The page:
As you can see, the nodes only include what you need. You can create an uber shader that does everything, or you can create the bare minimum to give to your shading artists. You can keep everything self-contained in the node so you don’t have a bunch of extraneous nodes in your hypershade, or you can create it so it resembles the look of a more traditional material tree.

After lighting, we added the materials from our look scenes, did a bunch of tweaking to get colors and material attributes correct, and rendered it.

Early work-in-progress renders showing the evolution of the scene through look development.
Raw Beauty render. The white outline around the objects was caused by an issue of separating the HDRI contribution from the alpha. We needed to use a LPE to fix this. The LPE needed was “L.+E”.
Final RAW render of the animation.

Part of our testing goal was to see how well Iray could integrate with other render engines.  Our thoughts immediately drifted towards Arnold and V-Ray, two big players in the world of VFX and animation. We wanted to add hair to a few objects, but were concerned about hitting a poly limit on the GPU’s memory. This felt like the perfect opportunity to render the hairs with Arnold, using the same HDRI. To achieve the look we wanted for the strawberry close-up shot, we combined passes from Iray, V-Ray, and Arnold, all using the same light setup.

Light Path Expressions (LPEs)

Another fascinating aspect of Iray is its Light Path Expressions (LPEs), which are fully customizable. LPEs allow you to split up a render into any imaginable amount of render passes. You can literally create any sort of pass you need, even a pass that only has the information of luminance that bounces off of object A onto object B. No other renderer gives you this level of flexibility.

In our project, we used general LPEs that could be combined again to match the original beauty perfectly. We used diffuse, glossy, specular, depth, and normal passes. In the early version of the 0x1 plugin that we used, matte passes with Iray were not possible so we used mental ray and V-Ray to create these passes, as well as a world position pass.  Now with the latest beta version of IrayforMaya the object_id and material_id passes are exposed so in the future for us Iray can render out these passes.


Armed with a bunch of render passes, we assembled our shots in The Foundry’s NUKE node-based compositor. With all of these passes at our disposal we were able to manipulate our shots without having to re-render as often. For example, on the apple shot we found a distracting highlight on one of the apples, but we were able to paint it out only in the glossy pass, leaving the other passes untouched and preserving the apple’s texture.

Screen grab of the NUKE node tree.
Before and after render of removing the highlight caused by the sun.

Because it was the longest and the most complex, the house shot took a lot of time and effort to achieve the exact look we wanted.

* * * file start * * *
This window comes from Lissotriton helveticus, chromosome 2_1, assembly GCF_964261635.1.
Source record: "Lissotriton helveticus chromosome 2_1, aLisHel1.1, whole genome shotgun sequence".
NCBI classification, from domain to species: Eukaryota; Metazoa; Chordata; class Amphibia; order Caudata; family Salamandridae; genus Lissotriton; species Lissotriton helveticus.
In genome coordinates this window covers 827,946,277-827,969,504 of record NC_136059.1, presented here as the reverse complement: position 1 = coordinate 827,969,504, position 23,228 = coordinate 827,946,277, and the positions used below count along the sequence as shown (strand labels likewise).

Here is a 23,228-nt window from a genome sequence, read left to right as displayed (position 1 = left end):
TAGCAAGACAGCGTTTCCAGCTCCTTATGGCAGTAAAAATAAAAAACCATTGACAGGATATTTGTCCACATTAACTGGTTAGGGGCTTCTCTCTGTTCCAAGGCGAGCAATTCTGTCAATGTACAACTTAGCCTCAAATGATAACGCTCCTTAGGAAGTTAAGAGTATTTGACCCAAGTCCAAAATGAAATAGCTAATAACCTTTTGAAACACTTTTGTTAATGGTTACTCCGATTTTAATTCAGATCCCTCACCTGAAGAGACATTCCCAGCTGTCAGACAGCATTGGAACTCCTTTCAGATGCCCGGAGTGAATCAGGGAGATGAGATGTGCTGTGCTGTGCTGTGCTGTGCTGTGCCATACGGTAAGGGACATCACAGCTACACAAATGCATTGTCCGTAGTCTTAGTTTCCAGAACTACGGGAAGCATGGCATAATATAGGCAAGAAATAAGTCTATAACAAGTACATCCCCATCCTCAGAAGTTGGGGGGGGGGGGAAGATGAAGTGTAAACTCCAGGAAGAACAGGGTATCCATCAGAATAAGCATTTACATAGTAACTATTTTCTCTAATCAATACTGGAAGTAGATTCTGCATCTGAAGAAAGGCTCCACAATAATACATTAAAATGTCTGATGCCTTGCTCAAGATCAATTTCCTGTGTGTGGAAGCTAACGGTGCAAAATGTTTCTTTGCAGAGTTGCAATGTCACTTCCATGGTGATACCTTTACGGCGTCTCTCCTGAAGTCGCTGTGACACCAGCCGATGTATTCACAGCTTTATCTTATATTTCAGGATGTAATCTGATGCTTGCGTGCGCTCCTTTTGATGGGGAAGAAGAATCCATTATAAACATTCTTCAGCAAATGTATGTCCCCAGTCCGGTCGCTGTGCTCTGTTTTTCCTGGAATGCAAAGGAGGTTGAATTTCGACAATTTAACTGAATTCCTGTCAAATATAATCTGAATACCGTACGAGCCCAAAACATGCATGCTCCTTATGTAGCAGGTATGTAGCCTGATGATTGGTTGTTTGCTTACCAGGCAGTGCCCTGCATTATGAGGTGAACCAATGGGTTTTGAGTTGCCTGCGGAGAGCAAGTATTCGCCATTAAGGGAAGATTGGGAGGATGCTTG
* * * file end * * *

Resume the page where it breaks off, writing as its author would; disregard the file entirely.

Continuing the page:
RAW diffuse pass for the final shot.

Color Correction & Depth

We started by color correcting the reds of the pepper and the strawberries. Next, we used a projected UV texture on the cheese to punch up the realism and subsurface quality. We then painted in a background in Photoshop, and added it to a 3D primitive inside Nuke. We imported the camera directly from Maya into Nuke, and used it to render the textured primitive, which gave us a background that was perfectly tracked to our CG and which we could update with out having to go back to render. We used V-Ray to generate a render-id pass, which we used to for mattes through out the shot, as well as to add color variation to the roof’s pumpkin seeds.

Beauty with some color correction on the house and red fruits and vegetables.
ID pass used for color correction in NUKE.

Another important pass we employed was the distance pass, which puts the distance of the object from the camera into the float pixel data. We used this to add atmospheric fog and, most notably, depth of field, giving us the final photographic look.


Our ultimate goal was to create a fanciful scene showcasing appetizing organic materials using 0x1’s Iray plugin for Maya, and we were more than happy with the end result. Iray’s highly optimized GPU acceleration allowed our artists to interactively tune both lighting and shaders in scene. Iray’s powerful MDL and LPE features made material development and render pass output very customizable. Its ability to also render on our CPU render farm gave us additional flexibility. Even though it was still in beta at the time, the software worked surprisingly smoothly. We would recommend Iray and the Iray for Maya plugin from 0x1 for anyone looking for a powerful and versatile real-time rendering solution. We are pleased with the usability of the software and look forward to putting Iray to the test again in our next production.

Z-Depth pass used to add atmosphere and depth of field in compositing.


Final Beauty image coming out of compositing.

More information:

Hinge Digital:

NVIDIA Advanced Rendering:


Original Music: Frederic Rouault